Adam L. Silverman, PhD*
As a result of several comments regarding the recent events in Afghanistan, COL Lang asked me if I would be willing to do up a post about what the Army is doing in regard to culture in its professional military education (PME). While I have some idea of what the Marines and Air Force do, I am really not able to speak in depth about their programs and will stick to the Army's, which is what I know best.
The US Army formulated the Army Culture and Foreign Language Strategy (ACFLS) a little over three years ago in order to address the recognized shortfall of cultural capabilities within the general purpose force of the Army for its ongoing operations; not only for Iraq and Afghanistan, but also the Philippines and for potential future operations as well. The ACFLS designated the Training and Doctrine Command (TRADOC) as the proponent and ordered it to establish an office to begin implementation - currently known as the Army Culture and Foreign Language Directorate. This included staffing of culture and foreign language advisors (CFLAs) and establishing a way forward for culture in Army PME.
TRADOC has oversight for Stages II, III, and IV of Army PME. This means the Centers of Excellence (COEs) for Fires, Signals, Manuever, Logistics, Aviation, and other Stage II schools including the Captain's Career Course, etc. TRADOC is also the higher headquarters for the Combined Arms Centers (CAC) and it is at the CAC that Stage III education takes place - specifically the intermediate leadership education at the Command and General Staff Schools (CGSS). Finally, the US Army War College (USAWC) falls under both TRADOC and the Chief of Staff of the Army (CSA) and it is at USAWC where Stage IV PME occurs (we also meet the requirements for Joint Professional Military Education/JPME level II). Stage I PME belongs to Initial Military Training (IMT) Command, which has some control for West Point, VMI, ROTC, etc. As a result of who owns what, the ACFLD has placed a CFLA at every Stage II location (with a search ongoing for the Intel COE), the CAC, and, of course, me at USAWC.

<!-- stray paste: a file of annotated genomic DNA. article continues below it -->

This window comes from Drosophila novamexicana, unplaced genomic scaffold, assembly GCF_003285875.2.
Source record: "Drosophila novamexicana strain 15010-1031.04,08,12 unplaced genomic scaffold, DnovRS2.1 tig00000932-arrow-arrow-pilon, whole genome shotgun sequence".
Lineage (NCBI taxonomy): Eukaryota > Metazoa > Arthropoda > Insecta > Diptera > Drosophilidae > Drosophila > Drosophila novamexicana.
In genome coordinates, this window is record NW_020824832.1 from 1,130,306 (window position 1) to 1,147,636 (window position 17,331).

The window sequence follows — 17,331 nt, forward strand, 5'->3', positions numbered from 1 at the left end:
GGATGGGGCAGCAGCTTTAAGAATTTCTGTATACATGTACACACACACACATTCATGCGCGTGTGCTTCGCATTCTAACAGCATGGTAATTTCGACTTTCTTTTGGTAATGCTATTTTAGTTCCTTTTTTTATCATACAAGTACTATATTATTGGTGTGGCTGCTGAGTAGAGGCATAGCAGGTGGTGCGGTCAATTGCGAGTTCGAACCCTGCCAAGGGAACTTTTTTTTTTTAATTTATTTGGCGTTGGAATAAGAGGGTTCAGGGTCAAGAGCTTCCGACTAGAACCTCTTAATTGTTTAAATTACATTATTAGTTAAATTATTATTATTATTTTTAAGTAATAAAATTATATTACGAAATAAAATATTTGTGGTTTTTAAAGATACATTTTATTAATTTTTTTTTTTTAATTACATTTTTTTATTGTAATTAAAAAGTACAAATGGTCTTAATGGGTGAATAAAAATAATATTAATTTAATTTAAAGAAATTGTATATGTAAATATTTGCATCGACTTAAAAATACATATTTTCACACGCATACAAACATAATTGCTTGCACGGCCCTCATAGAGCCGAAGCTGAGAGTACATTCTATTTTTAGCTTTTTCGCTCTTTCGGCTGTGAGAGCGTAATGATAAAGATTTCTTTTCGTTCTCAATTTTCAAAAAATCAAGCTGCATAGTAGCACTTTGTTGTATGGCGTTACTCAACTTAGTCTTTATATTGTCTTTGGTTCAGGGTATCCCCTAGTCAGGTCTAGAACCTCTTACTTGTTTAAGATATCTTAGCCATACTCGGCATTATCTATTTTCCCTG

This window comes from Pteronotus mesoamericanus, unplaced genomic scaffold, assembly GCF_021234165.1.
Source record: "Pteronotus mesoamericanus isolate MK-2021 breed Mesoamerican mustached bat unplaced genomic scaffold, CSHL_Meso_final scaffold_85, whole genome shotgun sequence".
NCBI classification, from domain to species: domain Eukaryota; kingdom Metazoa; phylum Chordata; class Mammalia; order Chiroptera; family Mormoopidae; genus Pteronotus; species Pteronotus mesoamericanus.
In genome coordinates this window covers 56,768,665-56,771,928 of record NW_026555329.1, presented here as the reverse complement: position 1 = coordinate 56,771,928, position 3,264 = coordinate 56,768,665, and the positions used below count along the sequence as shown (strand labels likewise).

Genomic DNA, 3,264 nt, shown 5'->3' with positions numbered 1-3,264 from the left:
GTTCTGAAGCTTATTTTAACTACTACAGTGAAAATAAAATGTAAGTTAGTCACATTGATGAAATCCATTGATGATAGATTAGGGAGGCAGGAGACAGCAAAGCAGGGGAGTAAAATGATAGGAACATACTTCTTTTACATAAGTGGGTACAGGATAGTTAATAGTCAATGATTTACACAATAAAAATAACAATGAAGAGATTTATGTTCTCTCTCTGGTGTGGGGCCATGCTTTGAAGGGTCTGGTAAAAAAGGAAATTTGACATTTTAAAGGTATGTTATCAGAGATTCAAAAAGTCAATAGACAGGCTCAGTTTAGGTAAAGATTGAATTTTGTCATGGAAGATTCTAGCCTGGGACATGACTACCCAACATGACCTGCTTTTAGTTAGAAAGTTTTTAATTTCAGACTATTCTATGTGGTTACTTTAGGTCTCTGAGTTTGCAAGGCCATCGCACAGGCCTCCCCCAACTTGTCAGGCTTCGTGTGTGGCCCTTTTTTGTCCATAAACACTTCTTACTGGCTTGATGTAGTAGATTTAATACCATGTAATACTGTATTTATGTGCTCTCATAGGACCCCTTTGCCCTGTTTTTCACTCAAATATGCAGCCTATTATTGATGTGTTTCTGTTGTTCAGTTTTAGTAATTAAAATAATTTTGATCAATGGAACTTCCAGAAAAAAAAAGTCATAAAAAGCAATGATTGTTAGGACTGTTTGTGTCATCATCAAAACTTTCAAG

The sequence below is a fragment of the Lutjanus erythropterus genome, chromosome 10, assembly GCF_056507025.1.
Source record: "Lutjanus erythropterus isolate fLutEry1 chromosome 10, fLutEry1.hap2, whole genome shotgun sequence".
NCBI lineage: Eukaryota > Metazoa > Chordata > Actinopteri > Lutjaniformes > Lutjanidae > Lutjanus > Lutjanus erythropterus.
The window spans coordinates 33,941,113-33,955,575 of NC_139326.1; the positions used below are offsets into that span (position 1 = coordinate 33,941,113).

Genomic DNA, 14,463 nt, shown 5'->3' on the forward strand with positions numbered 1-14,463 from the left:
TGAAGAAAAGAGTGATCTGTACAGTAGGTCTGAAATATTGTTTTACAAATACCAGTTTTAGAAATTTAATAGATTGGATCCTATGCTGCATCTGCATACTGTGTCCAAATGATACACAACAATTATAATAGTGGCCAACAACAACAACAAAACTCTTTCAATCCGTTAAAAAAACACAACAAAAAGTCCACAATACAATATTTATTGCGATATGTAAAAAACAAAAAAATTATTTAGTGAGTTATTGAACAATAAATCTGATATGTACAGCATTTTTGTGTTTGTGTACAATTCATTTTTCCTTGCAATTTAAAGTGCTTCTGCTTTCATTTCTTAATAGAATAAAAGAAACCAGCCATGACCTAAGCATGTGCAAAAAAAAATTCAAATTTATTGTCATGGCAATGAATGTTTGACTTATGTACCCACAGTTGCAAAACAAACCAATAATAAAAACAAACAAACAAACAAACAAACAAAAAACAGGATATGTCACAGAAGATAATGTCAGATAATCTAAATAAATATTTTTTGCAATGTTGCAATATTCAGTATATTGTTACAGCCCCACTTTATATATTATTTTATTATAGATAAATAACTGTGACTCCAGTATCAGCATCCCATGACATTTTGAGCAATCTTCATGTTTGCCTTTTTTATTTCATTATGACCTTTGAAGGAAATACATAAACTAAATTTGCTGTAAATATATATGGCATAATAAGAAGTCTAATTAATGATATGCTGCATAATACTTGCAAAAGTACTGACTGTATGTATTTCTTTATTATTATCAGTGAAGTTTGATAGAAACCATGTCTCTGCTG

So here's what it all means. Culture has been incorporated in a variety of different ways in PME. For instance, what can be done with ROTC cadets, as well as the USMA Corps of Cadets and the students at places like VMI, because these are all at actual undergraduate universities, can be much more in depth. Students in ROTC, or at the Point or VMI, have access to courses and professors across the social and behavioral sciences, that affords the officers to be at these institutions opportunities not available to them again until much later in their careers. These opportunities begin to reappear at the CGSS and come to full fruition at USAWC where we have over 130 hours pertaining to culture in our core curriculum and up to another 600 more available in a wide assortment of electives (including my own entitled "culture for strategy, policy, and high operations").